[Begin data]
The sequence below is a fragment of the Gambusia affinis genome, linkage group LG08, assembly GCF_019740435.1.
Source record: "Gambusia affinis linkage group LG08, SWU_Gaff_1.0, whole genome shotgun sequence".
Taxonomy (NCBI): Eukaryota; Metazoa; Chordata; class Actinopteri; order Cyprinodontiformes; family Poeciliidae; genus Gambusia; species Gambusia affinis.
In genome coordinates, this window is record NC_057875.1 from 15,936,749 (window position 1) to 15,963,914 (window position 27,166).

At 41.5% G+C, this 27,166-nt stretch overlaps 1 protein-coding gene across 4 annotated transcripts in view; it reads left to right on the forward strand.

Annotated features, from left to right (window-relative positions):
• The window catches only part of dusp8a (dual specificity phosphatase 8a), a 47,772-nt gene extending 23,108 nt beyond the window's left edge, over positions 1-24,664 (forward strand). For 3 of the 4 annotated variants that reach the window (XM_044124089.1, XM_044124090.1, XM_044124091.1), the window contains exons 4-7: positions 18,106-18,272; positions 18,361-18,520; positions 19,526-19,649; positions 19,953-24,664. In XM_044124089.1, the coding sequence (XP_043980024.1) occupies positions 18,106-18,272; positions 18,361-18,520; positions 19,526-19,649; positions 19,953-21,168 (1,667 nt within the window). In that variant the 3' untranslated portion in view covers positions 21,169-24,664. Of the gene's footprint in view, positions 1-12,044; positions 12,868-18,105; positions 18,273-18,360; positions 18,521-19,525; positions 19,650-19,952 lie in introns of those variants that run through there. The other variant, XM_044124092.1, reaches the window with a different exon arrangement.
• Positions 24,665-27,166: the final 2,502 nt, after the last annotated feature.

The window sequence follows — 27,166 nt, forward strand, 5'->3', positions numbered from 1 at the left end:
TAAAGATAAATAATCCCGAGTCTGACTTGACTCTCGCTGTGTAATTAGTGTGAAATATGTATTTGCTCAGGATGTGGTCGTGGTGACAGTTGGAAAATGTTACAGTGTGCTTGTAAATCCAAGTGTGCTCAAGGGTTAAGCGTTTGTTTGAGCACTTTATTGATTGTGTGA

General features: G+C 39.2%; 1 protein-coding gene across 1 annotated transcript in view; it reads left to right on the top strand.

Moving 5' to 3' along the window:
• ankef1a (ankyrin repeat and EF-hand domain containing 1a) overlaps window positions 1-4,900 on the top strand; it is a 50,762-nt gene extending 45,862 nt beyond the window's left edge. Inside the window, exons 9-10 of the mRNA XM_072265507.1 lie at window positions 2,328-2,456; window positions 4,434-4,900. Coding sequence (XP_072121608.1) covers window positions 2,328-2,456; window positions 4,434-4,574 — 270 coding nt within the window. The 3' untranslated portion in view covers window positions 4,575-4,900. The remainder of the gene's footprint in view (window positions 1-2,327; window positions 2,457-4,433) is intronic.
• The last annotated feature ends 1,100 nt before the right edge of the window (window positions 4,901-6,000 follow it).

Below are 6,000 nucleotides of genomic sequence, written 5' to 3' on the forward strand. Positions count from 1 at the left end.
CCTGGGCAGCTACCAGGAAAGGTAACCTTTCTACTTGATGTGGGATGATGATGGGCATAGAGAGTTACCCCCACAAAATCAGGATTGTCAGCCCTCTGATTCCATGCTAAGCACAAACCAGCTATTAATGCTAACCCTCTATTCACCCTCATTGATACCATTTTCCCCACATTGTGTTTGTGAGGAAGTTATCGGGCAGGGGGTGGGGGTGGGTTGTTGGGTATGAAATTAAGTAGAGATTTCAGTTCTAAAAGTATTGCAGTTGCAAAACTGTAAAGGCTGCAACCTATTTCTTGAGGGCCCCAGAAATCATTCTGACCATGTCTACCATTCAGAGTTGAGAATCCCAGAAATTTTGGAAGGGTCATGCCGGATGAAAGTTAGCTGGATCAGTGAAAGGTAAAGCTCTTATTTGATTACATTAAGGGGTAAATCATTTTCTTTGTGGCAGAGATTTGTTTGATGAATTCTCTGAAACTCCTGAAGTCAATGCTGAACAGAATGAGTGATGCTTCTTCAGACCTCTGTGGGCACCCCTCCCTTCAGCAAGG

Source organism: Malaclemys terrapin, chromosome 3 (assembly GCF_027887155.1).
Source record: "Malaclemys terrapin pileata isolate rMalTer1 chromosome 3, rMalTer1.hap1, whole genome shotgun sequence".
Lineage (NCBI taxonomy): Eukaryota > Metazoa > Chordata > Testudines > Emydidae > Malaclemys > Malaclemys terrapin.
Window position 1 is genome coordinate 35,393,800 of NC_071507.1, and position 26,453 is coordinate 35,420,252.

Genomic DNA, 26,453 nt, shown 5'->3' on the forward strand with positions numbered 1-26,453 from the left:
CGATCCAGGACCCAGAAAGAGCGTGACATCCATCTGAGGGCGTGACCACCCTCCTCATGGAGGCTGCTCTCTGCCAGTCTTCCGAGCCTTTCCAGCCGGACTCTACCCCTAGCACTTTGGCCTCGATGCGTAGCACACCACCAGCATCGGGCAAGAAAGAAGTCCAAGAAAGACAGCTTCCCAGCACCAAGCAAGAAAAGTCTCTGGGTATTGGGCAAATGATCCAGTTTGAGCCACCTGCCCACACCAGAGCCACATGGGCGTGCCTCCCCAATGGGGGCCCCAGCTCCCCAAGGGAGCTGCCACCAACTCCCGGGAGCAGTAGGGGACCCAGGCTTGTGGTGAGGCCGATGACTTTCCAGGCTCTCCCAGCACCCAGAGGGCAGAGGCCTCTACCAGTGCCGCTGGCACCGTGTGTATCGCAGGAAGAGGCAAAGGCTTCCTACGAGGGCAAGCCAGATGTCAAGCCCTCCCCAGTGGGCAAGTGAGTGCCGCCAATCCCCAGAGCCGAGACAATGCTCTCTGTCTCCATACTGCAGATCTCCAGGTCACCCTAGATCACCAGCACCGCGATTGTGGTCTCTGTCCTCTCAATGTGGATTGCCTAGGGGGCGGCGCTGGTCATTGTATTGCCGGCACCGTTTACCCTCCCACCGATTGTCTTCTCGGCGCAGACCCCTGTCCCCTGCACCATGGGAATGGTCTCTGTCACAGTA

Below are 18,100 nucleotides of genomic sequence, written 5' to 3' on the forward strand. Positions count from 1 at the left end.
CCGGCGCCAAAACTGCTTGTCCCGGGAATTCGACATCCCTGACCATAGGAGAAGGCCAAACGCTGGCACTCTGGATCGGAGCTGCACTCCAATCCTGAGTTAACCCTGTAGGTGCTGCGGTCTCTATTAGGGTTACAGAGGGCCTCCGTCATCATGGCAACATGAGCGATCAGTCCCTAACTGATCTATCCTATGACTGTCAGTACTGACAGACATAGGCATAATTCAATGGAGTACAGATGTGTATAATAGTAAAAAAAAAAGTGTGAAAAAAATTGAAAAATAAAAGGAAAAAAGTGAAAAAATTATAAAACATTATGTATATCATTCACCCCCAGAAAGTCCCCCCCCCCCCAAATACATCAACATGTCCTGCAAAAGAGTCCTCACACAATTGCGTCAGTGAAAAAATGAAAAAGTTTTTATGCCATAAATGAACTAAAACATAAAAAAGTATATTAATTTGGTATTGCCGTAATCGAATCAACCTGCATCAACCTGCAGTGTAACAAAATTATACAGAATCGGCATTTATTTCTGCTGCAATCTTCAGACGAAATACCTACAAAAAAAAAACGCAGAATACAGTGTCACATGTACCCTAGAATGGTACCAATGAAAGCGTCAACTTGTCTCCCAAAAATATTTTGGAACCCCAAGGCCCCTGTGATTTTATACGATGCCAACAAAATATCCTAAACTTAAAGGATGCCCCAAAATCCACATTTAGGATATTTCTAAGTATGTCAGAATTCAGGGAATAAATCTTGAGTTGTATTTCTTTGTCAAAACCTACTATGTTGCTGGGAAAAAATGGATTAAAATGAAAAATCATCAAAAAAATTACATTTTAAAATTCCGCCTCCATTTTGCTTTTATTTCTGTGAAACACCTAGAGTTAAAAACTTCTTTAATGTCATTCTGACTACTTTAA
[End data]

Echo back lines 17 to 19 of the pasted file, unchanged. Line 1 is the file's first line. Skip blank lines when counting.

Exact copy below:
Source organism: Malaclemys terrapin, chromosome 3 (assembly GCF_027887155.1).
Source record: "Malaclemys terrapin pileata isolate rMalTer1 chromosome 3, rMalTer1.hap1, whole genome shotgun sequence".
Lineage (NCBI taxonomy): Eukaryota > Metazoa > Chordata > Testudines > Emydidae > Malaclemys > Malaclemys terrapin.